I shouldn’t have to ask questions like this by now, seems like I’ve been playing poker a long time. So this is probably going to be embarrassing for me. But I’m going to ask you folks for feedback. Not just on the right play, but how I should have been thinking about this when I was faced with this particular decision. It’s a math question, but I think it’s more than that. I’ll get to it after the usual robvegaspoker digression. And since I’m pressed for time as I’m starting to write this, I’m going to leave this post open-ended….I’m going to leave it for you to tell me how I should have proceeded before telling you the result in a couple of days. And I want to thank my buddy Don who went over this hand with me and gave me some great insight. I’m curious to see if I get the same input from you guys—because as we know in poker, it depends.
This happened Saturday at the local casino in Ventura I’ve been playing at a lot when I’m in L.A. Now in the past, I’ve pretty much stuck with the 2/3 game they offer, max buy-in $300. I always buy-in for the max, so it’s 100 big blinds. Basically the same as buying in for $200 at a 1/2 game in Vegas, which is what I do there (if I play 1/3 in Vegas, I’d buy in for $300),
But as I’ve mentioned previously when talking about this room, they do have a 1/2 game too. For some reason, the L.A. area rooms all have ridiculously low max buy-ins in their 1/2 games. I dunno why, but I guess it’s what most of their players want. At the Bike, I believe it’s a $40-$60 spread, so $60 is the most you can buy-in for. I think Commerce it’s actually $40 max. Buying in that short isn’t really poker, it’s more like a lottery. I guess the hope is that you can build up your stack with a few double ups and then start playing poker—assuming your opponents also have enough chips to play poker with you. BTW, at the Bike, they also have a 1/3 game, but the spread there is $80-$120. So you can only buy in for 40 big blinds. It’s not a great game. I tried it once, a few years ago, and told that story here.
The 1/2 at the PC in Ventura is a bit better than the other 1/2 games around town. The minimum buy-in is $50 and the max is $100. So 50 big blinds. Better than 30 of course, but hardly ideal. I always intended to give this game a shot, just to see how it played, but I never have. Well, except for one five-minute, somewhat accidental trial that I discussed here, On Saturday, I finally decided to give the game a try. Part of the reason was that, whenever I was down there playing 2/3, I’d frequently see some huge stacks in the game, obviously a lot bigger than the $100 max buy-in would suggest. So I felt like it was worth investigating if the game could be profitable.
I got to the room early afternoon and didn’t have to wait long for a seat. I bought in for $100. There were a couple of big stacks (over $200) at my table but most were less than $100. Note, one thing I disliked about the game—and knew I would—was that they insist on playing it with $1 chips, not $5 chips. I have no idea why. It’s the same at the Bike and Commerce. Even that 1/3 game at the Bike uses $1 chips. It is such a pain counting out large quantities of $1 chips, it just makes no sense, and slows down the game. Only thing I can figure is that makes the stacks look bigger and so people won’t quire realize how little money is in play.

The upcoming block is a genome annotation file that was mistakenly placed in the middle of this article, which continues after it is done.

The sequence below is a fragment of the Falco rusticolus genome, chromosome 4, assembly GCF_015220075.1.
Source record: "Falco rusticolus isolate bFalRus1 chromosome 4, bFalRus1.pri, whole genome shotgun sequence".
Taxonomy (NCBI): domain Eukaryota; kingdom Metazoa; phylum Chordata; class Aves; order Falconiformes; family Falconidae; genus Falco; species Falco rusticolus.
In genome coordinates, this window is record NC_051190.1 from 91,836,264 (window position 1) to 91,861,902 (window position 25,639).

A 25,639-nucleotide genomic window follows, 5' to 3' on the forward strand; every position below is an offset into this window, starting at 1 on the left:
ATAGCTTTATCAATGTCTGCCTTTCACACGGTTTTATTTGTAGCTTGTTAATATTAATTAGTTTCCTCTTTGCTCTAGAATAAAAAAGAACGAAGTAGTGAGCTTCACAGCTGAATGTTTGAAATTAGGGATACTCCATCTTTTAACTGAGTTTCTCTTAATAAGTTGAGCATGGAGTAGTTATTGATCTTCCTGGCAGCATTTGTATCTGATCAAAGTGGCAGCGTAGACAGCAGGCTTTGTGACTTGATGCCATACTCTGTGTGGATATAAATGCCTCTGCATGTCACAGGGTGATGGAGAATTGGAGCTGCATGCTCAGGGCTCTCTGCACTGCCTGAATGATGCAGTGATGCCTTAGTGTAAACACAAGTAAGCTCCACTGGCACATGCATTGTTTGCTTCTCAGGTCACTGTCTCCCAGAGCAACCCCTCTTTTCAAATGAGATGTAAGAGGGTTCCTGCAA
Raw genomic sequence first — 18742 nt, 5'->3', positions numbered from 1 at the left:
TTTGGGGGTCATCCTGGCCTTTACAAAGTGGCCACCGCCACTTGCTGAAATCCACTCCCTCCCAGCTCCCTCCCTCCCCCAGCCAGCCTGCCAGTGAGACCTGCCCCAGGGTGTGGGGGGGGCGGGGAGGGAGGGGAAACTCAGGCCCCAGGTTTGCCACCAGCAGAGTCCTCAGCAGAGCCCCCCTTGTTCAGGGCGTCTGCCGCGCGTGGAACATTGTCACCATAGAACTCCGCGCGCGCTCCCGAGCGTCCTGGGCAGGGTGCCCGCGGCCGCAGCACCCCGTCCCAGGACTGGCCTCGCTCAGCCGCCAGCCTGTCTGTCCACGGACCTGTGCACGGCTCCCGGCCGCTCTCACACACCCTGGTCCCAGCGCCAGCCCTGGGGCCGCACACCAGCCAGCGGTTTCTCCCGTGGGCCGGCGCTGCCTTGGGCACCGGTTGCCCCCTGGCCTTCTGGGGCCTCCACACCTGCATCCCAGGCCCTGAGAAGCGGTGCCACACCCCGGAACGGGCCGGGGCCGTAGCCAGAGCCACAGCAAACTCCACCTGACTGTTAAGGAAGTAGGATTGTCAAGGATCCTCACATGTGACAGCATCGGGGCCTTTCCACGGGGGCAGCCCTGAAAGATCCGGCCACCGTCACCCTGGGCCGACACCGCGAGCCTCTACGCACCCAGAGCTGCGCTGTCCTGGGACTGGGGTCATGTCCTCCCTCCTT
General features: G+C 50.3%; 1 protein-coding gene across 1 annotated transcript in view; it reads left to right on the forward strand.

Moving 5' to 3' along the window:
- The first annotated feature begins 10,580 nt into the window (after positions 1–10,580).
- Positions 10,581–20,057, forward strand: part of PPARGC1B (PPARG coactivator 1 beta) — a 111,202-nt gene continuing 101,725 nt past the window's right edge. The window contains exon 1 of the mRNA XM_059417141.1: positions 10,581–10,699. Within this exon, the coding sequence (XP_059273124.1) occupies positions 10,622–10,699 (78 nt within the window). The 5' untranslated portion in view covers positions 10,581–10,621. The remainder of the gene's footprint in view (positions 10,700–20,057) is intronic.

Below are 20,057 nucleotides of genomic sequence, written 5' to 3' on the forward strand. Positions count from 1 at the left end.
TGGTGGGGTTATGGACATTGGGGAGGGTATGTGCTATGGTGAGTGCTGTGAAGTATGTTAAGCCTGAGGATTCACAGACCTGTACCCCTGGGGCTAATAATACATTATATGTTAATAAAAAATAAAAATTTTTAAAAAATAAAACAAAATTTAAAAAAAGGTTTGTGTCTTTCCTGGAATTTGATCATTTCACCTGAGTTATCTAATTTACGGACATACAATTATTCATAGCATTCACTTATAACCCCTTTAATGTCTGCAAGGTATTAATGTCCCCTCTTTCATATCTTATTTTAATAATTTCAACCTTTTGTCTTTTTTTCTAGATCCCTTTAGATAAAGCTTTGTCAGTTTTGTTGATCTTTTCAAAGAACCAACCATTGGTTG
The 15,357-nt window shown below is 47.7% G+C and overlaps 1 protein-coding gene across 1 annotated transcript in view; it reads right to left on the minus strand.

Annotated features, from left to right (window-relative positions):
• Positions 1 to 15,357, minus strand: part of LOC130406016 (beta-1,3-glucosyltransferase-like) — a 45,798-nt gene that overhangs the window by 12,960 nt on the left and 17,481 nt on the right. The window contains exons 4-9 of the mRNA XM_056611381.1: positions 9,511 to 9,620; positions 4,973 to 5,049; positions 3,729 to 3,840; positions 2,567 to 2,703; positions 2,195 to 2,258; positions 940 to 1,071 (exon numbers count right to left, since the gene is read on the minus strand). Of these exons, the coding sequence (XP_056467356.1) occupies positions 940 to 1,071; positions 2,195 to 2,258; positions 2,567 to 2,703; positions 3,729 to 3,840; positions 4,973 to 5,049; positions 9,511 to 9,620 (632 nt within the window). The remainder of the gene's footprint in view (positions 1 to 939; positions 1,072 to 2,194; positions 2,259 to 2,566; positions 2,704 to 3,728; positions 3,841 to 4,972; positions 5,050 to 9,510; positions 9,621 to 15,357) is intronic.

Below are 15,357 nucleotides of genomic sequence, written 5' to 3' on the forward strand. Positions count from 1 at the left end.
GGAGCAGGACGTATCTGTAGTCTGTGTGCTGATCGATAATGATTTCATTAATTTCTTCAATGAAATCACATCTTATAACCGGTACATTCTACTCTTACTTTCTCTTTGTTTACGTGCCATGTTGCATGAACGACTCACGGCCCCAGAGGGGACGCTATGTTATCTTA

Since I was buying in short stacked I had to adjust my game and I wasn’t sure the best way to go about it. Of course I’ve played short stacks before, but never intentionally, so I wasn’t sure if I should just be ready to shove with anything at a moment’s notice or play even tighter to wait for that big hand to shove with. Or should I just try to play as normal as possible until I found a situation I could exploit?
I decided to do a lot of observing and just see how it was going. I didn’t get much to play for quite awhile. It seemed like most players were limping in very light, but there wasn’t all that much raising….and then all of a sudden there’d be a big bet or even a shove. Those under $50 stacks got shoved in fairly often but if it was more than that, that was rarely the case. I was probably down to about $80 and starting to wonder if I should just play the stack down or top it off to keep it near $100. I’m kind of thinking in this game it would make more sense to play it down, not keep adding to it since you couldn’t get it to a big stack anyway (except by winning your way there).
Then I got lucky and turned the nut flush against a guy who raised preflop with pocket 10’s. I checked the turn hoping for a check-raise but he checked behind me. Lucky for me, the river was a 10 (not of my flush suit) and he felt obligated to call my $35 river bet (that was about $12 less than his stack, and I thought he’d shove if he would call, but no, he just called).
That got me up to over $40 and I won another small pot and was at around $160 or so when “the” hand occurred. By this time, all those short stacks had busted and rebought a time or two and it was looking like a real poker game could break out. At least half the players had over $100 in front of them, I thought I should try to play my normal game.
On the button, I had pocket 9’s. Someone raised to $4. This was not that unusual a raise for this table, although it was more often between $6 to $12 to open. A bunch of people called. I suppose I could have three-bet there, but 3-betting 9’s (even after a ridiculously small opening raise) just wasn’t in my comfort zone. I also didn’t want to have to face the possibility of a short stack shoving in response.